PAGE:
One Sunday late last summer, I saw a sign on the side of the road in Adelphi, Md. It was small, wedged between dozens of presidential campaign signs, and it was in Spanish: Iglesia de Dios del Evangelio Completo. Down the road I found another sign: Primera Iglesia Bautista Hispana de Maryland. Soon I started seeing signs for Protestant Latino churches everywhere. There was even one right behind my apartment in Virginia. And so I decided to visit two of the largest Latino Protestant churches in the area—La Roca de la Eternidad in Adelphi and Iglesia Cuadrangular el Calvario in nearby Silver Spring.
What I discovered signaled a Latino Reformation. Both churches were doubling in size every few years. Many of the congregants were Catholic converts, and even more may have been undocumented. All were fervent believers—they sang with hands high, danced during worship, and often brought their own tambourines and flags to Sunday services. They were charismatic and believed in miracles. They told me their stories over tamales and café con leche—how they converted, how God healed their physical illnesses, and how their churches became refuges from hunger and homelessness. To the mainstream American culture, and even other white evangelical churches, they were invisible. But they were hiding in plain sight.
(MORE: Does Pope Francis’ Outreach to Non-Catholics Signal Deeper Reform?)
The story of both churches repeats itself across America and is our cover story this week (available to subscribers here). Latino evangelicals are one of the fastest growing segments of America’s churchgoing millions. According to the Pew Forum on Religion and Public Life, more than two-thirds of the 52-million-plus Latinos in the US are Catholic; by 2030, that percentage could be closer to half, and many are joining evangelical Protestant ranks. It is difficult to track the numbers of the groundswell of these new Protestants. They often meet in storefronts or living rooms, and language barriers complicate the census process.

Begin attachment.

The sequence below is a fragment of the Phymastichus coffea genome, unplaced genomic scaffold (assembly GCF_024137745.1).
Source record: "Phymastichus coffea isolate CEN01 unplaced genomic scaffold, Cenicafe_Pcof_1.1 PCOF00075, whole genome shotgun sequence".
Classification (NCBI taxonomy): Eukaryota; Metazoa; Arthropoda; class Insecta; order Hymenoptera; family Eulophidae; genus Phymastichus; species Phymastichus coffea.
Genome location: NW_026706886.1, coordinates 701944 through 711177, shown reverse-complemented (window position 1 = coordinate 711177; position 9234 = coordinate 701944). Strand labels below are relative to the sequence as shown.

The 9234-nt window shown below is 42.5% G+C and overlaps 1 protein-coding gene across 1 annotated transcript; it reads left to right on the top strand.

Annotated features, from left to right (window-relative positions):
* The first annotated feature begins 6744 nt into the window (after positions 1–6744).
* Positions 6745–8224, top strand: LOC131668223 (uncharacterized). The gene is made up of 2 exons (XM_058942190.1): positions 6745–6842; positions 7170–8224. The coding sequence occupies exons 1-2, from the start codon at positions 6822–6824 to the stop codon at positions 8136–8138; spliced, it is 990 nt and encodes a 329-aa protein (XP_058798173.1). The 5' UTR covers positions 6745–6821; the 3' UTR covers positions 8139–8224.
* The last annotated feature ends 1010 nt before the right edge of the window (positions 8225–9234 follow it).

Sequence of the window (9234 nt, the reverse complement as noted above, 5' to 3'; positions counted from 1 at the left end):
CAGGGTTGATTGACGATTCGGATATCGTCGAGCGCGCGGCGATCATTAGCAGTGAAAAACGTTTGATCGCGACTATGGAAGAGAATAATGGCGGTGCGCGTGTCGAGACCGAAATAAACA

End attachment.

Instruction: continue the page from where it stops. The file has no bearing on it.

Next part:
But there are also rising evangelical Latino megachurches. I met Pastor Wilfredo De Jesús, who leads the 17,000-strong New Life Covenant Church in Chicago. In 2000, just 100 people attended, and all were Spanish-speakers. Now it is the largest Assemblies of God church in the nation. The church has four campuses and nine of its 11 services are in English. Like the churches in Maryland, New Life is charismatic, but it has crossed the great divide into the American mainstream.
(MORE: TIME’s New Cover Story on The Latino Reformation)
The rise of the Latino Protestants—the evangélicos, as they are called—is a challenge for both the Roman Catholic Church and the Southern Baptist Convention, the largest evangelical denomination in the US. Richard Land, former president of the SBC’s Ethics and Religious Liberty Commission, challenged his pastors four years ago to ignore the Latino reformation at their peril. “Because if you left [Washington, DC], and drove all the way to LA, and you took the southern route, there wouldn’t be one town you’d pass that doesn’t have a Baptist church with an iglesia bautista attached to it.” Land estimates that 40 percent of Latino Southern Baptists are undocumented, and that is something his brethren cannot ignore. “They came here to work, we’re evangelistic, we shared the gospel with them, they became Baptist.”
Rick Warren, pastor of Saddleback church in California and of Purpose Driven Life fame, put the Latino church growth best. “The greatest growth of all is coming in the Pentecostal or charismatic churches,” he said. “It is the untold story.”